Michael arrives at Quentin's hiding spot and makes him even more paranoid by pointing out the Feds, who are actually tailing Michael. This pushes Quentin over the edge. Quentin hands over his bank wire information, along with ID to prove Michael is Quentin. Thinking, Michael is sending payment to the friend, who can "handle" the situation, Michael instead assumes Quentin's identity and takes all Quentin's ill-gotten gains and returns them to their rightful owners. Just for kicks, he also uses Quentin's name to call some known terrorist organizations, issue death threats against some federal judges, and insult the local drug cartel. Michael calls it the "most fun I've had" since landing in Miami, watching with satisfaction as Quentin is arrested in his hotel room.
Michael and Madeline visit Laura, the original victim, who is simply raving that all of her money had magically reappeared, he asks for a mere $500.00 for his trouble, but after a glacial look from Madeline, settles for $300.00 and a promise that Laura won't enter any more contests.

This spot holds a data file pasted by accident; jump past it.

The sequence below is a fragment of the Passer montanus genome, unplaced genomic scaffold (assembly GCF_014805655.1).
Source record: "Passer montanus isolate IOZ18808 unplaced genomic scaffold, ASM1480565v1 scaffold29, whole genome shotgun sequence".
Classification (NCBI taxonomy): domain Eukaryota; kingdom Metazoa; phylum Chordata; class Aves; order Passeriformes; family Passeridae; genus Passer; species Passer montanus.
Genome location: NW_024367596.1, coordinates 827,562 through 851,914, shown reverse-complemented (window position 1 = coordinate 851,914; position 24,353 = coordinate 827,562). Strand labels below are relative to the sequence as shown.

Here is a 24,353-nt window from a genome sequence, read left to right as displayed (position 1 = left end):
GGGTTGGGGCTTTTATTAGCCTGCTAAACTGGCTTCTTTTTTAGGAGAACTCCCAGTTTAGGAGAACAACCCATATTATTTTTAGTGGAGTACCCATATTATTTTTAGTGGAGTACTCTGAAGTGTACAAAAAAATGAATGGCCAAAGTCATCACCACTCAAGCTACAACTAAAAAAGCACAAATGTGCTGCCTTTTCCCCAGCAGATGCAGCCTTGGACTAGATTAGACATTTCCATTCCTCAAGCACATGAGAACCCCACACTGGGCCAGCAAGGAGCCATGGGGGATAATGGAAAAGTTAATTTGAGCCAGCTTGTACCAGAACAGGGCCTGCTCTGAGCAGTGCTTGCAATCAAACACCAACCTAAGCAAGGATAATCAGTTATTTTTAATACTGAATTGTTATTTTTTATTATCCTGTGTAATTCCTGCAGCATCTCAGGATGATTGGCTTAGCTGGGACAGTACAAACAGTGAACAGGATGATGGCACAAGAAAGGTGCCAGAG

Following him outside, Madeline gives Michael his other $200.00 worth. Madeline confesses to having received a phone number by the men who visited her, one she hasn't called.
Michael calls the number, answered by an unfamiliar male voice. The brief, mysterious conversation with the unknown man tells Michael, that they know he's been busy, they are watching him, and they will be in touch.
- Jeffrey Donovan as Michael Westen
- Gabrielle Anwar as Fiona Glenanne
- Bruce Campbell as Sam Axe
- Sharon Gless as Madeline Westen